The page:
2. Bike Riding
The benefits of maintaining your fat-burning heart rate apply to bike riding as well. An additional advantage of cycling is muscle buildup. Once you build muscle, your body burns more calories, even while at rest. Riding a bike works your legs, back, and abdominals. And it doesn’t just benefit your physical health—bike riding reduces anxiety by increasing your ability to concentrate and releasing endorphins.
Bike rides are perfect for family members of all ages—just make sure you wear your helmets. If your little ones (or not-so-little ones) have yet to learn how to ride a bike, National Family Health and Fitness Day is the perfect day to get them started.
3. Jumping Rope
You’re never too old to jump rope. As a matter of fact, most fitness stores sell jump ropes along with the rest of their adult workout equipment. This is because jumping rope improves coordination, bone density, cardiovascular health, and breathing efficiency. You can jump rope alone in the privacy of your backyard or make an entire family event out of it. Click here to learn 15 jump rope tricks that will boost the fun in your workouts.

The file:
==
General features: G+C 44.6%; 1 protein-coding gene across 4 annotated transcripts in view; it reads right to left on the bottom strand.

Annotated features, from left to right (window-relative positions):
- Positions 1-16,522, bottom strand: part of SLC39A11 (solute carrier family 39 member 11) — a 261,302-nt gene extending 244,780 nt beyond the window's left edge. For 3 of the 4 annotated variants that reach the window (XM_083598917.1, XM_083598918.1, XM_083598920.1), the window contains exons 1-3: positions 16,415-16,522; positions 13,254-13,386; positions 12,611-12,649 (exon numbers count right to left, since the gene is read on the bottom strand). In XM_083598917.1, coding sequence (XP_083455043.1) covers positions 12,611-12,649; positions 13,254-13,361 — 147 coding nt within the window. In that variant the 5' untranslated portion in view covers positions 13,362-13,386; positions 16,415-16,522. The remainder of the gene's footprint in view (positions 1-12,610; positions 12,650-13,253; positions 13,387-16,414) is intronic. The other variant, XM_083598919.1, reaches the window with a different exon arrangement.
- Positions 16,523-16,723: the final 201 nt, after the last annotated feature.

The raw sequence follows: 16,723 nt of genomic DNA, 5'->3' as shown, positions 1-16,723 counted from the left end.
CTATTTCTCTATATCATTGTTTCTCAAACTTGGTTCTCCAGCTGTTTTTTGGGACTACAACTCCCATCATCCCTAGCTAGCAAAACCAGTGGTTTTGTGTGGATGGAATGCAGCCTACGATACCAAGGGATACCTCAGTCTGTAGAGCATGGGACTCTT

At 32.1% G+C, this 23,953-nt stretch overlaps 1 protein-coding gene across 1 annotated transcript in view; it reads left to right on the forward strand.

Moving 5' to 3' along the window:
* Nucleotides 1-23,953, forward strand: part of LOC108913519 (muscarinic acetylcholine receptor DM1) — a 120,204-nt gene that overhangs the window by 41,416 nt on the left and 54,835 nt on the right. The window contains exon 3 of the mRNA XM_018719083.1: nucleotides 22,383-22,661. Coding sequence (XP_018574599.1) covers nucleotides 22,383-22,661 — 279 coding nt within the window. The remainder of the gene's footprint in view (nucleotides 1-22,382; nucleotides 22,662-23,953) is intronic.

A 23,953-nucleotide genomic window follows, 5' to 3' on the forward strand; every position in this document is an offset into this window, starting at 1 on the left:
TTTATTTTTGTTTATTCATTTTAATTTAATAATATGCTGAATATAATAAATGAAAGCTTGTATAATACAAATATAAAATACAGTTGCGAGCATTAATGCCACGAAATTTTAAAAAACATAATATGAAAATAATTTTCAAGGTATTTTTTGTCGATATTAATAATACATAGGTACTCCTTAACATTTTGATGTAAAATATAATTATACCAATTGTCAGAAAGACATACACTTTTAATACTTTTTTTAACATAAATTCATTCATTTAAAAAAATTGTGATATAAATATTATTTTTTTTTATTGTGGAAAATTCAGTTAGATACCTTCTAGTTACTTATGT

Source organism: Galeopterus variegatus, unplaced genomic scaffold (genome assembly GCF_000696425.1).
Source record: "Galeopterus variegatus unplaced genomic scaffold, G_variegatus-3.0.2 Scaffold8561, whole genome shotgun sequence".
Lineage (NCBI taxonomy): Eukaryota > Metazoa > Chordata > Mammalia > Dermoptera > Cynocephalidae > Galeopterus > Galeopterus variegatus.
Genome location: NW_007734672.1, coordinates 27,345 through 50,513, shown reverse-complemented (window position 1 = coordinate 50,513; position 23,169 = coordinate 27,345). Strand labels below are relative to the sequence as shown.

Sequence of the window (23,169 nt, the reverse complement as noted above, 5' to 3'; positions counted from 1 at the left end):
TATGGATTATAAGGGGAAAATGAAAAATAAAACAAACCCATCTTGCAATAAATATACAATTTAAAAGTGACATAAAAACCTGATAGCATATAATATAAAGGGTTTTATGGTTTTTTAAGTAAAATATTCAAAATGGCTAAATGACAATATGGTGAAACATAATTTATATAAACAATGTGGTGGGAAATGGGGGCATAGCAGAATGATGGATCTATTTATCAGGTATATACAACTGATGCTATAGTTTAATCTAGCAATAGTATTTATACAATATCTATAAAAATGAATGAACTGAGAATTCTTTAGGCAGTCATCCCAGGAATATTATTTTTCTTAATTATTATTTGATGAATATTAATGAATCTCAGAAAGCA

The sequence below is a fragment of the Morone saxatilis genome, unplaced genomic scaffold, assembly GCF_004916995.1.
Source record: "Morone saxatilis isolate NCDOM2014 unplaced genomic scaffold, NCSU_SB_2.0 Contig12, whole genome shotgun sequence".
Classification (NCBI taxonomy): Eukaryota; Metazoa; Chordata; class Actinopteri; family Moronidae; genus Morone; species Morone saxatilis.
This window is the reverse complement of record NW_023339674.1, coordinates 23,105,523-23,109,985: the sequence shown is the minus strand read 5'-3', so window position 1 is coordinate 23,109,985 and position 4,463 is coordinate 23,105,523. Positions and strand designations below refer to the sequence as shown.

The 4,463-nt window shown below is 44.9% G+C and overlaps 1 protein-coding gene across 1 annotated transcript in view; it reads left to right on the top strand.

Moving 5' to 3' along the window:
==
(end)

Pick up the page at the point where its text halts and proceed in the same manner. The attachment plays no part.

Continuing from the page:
Ice skating isn’t just for the wintertime. Most local recreation centers maintain open ice-skating rinks year-round. Believe it or not, ice skating works out every muscle group in the body (many of which get worked out while trying to recover from a fall, but hey, if it works, it works). Enhance your ice-skating expertise with some basic figure skating moves.
Taking young children to the ice-skating rink may seem daunting. Try roller skating or roller blading first to improve their coordination. Start them off in an empty parking lot or driveway, then consider taking them to a roller-skating rink. Roller-skating rinks provide all the same physical benefits as ice-skating rinks with less likelihood of slipping.
If walking doesn’t cut it for your family, go on a hike instead and enjoy beautiful scenery. Walking at an incline takes the existing benefits of walking quite literally to the next level. It can raise your heart rate as high as running does, but with a lower risk of joint damage. Depending on the amount of time your family has and their fitness levels, Utah has 1452 gorgeous hiking trails. Click here to discover just a few. Whether your family hikes just a portion of Y Mountain or conquers all of Angel’s Landing, hiking is bound to burn some calories. Consider downloading the AllTrails app to find more hikes near you.
Famous for its many health benefits, swimming is the most refreshing way to get your workouts in this time of year. It raises your heart rate without impact stress, works out almost every single muscle in your body, alleviates anxiety, and can increase your lung capacity. Instead of getting fried by the sun as you supervise your children from the side of the pool, hop in the water and get involved in some creative pool games. Don’t forget to wear your sunscreen!